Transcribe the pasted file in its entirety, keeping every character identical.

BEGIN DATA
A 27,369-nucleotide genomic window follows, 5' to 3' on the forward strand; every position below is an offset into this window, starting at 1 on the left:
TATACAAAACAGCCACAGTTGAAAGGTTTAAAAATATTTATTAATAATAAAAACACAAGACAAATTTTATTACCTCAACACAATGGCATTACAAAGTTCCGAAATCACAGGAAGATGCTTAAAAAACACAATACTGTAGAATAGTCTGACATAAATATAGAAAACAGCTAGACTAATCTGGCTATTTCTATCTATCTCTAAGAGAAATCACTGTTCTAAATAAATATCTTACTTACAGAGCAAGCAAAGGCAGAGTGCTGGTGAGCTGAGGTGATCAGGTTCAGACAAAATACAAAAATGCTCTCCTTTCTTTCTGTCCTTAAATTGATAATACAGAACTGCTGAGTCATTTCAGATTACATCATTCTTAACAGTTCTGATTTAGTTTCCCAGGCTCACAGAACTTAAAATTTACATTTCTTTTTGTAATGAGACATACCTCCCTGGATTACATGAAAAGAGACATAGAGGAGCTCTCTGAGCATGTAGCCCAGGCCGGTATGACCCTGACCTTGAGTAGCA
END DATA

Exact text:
A 27,369-nucleotide genomic window follows, 5' to 3' on the forward strand; every position below is an offset into this window, starting at 1 on the left:
TATACAAAACAGCCACAGTTGAAAGGTTTAAAAATATTTATTAATAATAAAAACACAAGACAAATTTTATTACCTCAACACAATGGCATTACAAAGTTCCGAAATCACAGGAAGATGCTTAAAAAACACAATACTGTAGAATAGTCTGACATAAATATAGAAAACAGCTAGACTAATCTGGCTATTTCTATCTATCTCTAAGAGAAATCACTGTTCTAAATAAATATCTTACTTACAGAGCAAGCAAAGGCAGAGTGCTGGTGAGCTGAGGTGATCAGGTTCAGACAAAATACAAAAATGCTCTCCTTTCTTTCTGTCCTTAAATTGATAATACAGAACTGCTGAGTCATTTCAGATTACATCATTCTTAACAGTTCTGATTTAGTTTCCCAGGCTCACAGAACTTAAAATTTACATTTCTTTTTGTAATGAGACATACCTCCCTGGATTACATGAAAAGAGACATAGAGGAGCTCTCTGAGCATGTAGCCCAGGCCGGTATGACCCTGACCTTGAGTAGCA